By Emma Mann, for Riley Children’s Health
Will DesJean is a champion in more ways than one. Recently, he won the Boys 10 & under 200 Freestyle at the IUPUI Natatorium as part of the Indiana age group long course championships.
When asked about his victory, Will responded with a simple three words: “It was good.”
For the DesJean family, good swim meets, good days and good health are gifts they don’t take for granted after what their family has been through.
In October 2020, Will was struggling to bear weight on his left leg, and a swim practice ended with a fracture of his femur. His mom, Stacy, a nurse, knew something wasn’t right and took then 8-year-old Will to Riley Hospital for Children, where tests revealed osteosarcoma – bone cancer.
Since that initial diagnosis, Will has gone through several rounds of chemotherapy and multiple surgeries, the most recent being the removal of a tumor in his lungs in September 2021.
After his most recent scans on July 27, with the help of Dr. Christopher Collier, his orthopedic oncologist, and Dr. Melissa Bear, his oncologist, his family is happy to say that Will, now 10, has no evidence of cancer.
But the effects still linger, Stacy and Chris DesJean say. His body is fragile, and a reinjury of his leg could cause complications and put Will at high risk for amputation. Because of this, modifications have to be made for him in activities that involve running and jumping.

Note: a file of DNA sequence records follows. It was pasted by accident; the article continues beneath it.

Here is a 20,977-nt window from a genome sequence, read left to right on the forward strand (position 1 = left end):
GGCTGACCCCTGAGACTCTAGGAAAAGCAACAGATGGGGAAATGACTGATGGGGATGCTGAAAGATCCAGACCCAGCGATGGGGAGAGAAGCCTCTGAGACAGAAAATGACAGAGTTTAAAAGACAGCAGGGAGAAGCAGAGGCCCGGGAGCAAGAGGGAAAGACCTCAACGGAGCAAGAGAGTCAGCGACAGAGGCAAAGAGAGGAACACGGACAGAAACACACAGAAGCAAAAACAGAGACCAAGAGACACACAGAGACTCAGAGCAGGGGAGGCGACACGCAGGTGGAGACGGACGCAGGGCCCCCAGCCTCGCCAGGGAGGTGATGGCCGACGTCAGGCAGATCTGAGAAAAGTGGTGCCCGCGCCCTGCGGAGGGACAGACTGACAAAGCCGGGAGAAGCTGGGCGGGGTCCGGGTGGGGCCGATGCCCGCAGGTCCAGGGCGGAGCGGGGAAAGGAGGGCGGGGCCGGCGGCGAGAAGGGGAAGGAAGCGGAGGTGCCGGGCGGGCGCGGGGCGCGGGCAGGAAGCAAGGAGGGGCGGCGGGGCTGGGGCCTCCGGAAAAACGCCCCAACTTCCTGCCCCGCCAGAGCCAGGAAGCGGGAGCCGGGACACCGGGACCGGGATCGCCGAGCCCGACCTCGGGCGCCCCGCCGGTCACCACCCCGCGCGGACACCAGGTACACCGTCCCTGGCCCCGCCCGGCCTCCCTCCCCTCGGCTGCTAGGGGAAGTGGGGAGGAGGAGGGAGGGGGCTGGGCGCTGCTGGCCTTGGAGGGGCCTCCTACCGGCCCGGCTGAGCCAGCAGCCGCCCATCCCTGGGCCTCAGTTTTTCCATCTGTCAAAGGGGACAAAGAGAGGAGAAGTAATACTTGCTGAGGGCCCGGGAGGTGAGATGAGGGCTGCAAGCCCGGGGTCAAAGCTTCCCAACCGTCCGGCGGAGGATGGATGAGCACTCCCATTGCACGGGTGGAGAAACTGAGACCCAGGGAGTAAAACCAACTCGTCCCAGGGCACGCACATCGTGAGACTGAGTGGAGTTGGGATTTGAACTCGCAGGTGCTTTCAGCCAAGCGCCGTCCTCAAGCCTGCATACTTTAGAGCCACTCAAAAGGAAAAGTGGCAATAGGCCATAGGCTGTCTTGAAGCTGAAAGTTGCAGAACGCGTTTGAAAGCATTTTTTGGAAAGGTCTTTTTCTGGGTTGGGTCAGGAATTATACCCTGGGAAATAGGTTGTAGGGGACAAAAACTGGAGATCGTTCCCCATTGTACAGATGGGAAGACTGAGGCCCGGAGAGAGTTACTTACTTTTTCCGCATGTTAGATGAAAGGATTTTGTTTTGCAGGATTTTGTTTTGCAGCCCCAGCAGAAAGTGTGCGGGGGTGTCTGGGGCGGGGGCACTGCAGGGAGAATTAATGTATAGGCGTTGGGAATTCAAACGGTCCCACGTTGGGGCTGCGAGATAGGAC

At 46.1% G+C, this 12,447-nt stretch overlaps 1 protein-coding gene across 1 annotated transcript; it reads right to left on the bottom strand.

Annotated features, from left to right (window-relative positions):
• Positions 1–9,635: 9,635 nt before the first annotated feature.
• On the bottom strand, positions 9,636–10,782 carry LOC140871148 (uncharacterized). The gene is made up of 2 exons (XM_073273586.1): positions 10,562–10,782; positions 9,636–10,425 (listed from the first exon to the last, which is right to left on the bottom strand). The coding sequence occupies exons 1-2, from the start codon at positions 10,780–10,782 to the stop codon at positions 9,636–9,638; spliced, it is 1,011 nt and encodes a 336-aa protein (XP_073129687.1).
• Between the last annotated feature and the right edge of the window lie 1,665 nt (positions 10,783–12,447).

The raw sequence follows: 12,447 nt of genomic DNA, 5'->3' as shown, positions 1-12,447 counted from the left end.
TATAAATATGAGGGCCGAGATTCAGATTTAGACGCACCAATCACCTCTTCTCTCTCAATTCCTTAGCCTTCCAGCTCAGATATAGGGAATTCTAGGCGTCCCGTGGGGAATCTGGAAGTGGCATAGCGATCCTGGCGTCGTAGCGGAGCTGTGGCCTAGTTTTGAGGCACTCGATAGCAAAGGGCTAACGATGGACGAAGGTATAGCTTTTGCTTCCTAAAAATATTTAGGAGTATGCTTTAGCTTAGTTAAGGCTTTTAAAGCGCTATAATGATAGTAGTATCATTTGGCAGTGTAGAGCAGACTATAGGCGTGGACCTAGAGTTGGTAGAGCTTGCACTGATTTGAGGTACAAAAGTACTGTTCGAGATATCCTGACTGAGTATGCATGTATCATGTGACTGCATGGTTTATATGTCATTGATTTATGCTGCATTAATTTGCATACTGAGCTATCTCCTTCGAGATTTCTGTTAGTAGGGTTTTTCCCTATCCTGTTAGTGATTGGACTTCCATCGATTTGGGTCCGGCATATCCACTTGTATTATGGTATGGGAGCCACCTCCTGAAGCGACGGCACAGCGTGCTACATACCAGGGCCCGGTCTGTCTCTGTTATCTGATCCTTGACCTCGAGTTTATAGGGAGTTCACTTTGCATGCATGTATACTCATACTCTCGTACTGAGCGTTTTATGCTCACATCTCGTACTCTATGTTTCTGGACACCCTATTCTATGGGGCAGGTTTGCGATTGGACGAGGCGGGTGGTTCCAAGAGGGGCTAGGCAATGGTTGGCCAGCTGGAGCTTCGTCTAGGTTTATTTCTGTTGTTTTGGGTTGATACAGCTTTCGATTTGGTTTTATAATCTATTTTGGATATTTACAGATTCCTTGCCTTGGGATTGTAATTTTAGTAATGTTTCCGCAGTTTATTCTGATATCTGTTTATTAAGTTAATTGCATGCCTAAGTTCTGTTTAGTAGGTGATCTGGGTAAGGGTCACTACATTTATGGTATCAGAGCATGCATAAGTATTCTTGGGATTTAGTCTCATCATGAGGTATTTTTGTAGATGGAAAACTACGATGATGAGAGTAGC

Swimming, one thing he is allowed to do, has provided a great outlet.
“He has really excelled at swimming,” Stacy said. “He’s met some wonderful friends along the way … It’s been wonderful to watch him grow in the water and as a person.”
Will was advised by his orthopedic oncologist to not dive off the blocks like other competitors, so he dives off the side of the pool. Diving off the blocks is key to a race, because it propels you a greater distance, but Will does not let that stop him. He adapts, overcomes and walks away a champion.
The DesJean family comes to Riley about every four months for Will’s scans and oncology appointments. While it might get a little easier every time, the anxiety and fear never truly go away, which is why they’ve relied heavily on their faith during this time.
Stacy said they have had wonderful support from their church and youth group, who come over to pray before surgeries and always send encouraging texts before scans. Recently, Will made a huge decision to get baptized.
The church and community have also lifted up Will’s sisters, Ella and Claire, who worry about their brother.
During the pandemic, the number of visitors was limited, so Ella and Claire were not able to see their brother in the hospital. They would only see him when he came home for short periods of time.
“It was very hard for them,” Stacy said. “They would see him kind of at his lowest from all the side effects of chemo.”
Now, they are grateful to spend time with their brother, and this most recent swim meet allowed them to see him at his peak rather than at his low.
Stacy says that Will’s cancer will always be a part of their family's story and has taught them many lessons.
“The fight against osteosarcoma may never be over, but William will always win.”